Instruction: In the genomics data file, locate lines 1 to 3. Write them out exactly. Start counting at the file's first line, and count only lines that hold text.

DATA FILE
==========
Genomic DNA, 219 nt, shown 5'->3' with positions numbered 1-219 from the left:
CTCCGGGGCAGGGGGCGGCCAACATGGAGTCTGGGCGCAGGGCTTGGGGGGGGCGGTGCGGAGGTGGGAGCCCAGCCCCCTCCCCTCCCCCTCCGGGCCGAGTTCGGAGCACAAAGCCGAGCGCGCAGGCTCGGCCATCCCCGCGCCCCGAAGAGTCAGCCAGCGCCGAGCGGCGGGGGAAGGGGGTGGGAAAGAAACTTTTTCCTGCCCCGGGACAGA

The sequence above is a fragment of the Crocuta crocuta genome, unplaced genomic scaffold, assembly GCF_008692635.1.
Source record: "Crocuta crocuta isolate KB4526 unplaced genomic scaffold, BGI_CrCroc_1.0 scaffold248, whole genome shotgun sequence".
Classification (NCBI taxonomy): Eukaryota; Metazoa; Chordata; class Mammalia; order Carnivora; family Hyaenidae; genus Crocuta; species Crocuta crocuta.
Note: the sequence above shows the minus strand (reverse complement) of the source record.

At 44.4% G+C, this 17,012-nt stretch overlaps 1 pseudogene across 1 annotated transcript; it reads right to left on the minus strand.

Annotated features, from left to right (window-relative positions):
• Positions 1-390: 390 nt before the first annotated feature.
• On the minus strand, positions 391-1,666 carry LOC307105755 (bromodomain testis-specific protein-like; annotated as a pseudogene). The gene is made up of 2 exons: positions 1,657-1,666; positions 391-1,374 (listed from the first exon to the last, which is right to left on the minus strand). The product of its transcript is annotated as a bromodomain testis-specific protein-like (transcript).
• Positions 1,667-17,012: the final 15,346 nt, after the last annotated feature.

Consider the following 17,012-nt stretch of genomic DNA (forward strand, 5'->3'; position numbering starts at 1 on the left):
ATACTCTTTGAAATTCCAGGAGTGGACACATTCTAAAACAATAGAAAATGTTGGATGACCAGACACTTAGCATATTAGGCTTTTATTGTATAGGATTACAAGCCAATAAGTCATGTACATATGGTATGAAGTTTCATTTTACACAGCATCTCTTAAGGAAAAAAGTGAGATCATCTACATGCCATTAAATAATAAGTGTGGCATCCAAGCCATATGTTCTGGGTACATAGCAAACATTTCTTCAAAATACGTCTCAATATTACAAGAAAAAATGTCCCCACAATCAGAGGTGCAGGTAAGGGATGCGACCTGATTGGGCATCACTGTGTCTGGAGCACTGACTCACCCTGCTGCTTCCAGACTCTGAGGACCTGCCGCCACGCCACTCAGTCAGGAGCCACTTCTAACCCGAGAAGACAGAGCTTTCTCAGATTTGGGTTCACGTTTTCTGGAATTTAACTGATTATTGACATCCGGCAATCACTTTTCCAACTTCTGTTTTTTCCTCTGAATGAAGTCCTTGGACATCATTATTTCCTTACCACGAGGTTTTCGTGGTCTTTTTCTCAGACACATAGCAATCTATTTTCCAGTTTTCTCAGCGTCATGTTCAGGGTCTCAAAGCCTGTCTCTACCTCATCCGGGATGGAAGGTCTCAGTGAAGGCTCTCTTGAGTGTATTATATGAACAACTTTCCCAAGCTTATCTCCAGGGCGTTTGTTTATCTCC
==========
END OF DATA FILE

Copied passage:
Genomic DNA, 219 nt, shown 5'->3' with positions numbered 1-219 from the left:
CTCCGGGGCAGGGGGCGGCCAACATGGAGTCTGGGCGCAGGGCTTGGGGGGGGCGGTGCGGAGGTGGGAGCCCAGCCCCCTCCCCTCCCCCTCCGGGCCGAGTTCGGAGCACAAAGCCGAGCGCGCAGGCTCGGCCATCCCCGCGCCCCGAAGAGTCAGCCAGCGCCGAGCGGCGGGGGAAGGGGGTGGGAAAGAAACTTTTTCCTGCCCCGGGACAGA

The sequence above is a fragment of the Crocuta crocuta genome, unplaced genomic scaffold, assembly GCF_008692635.1.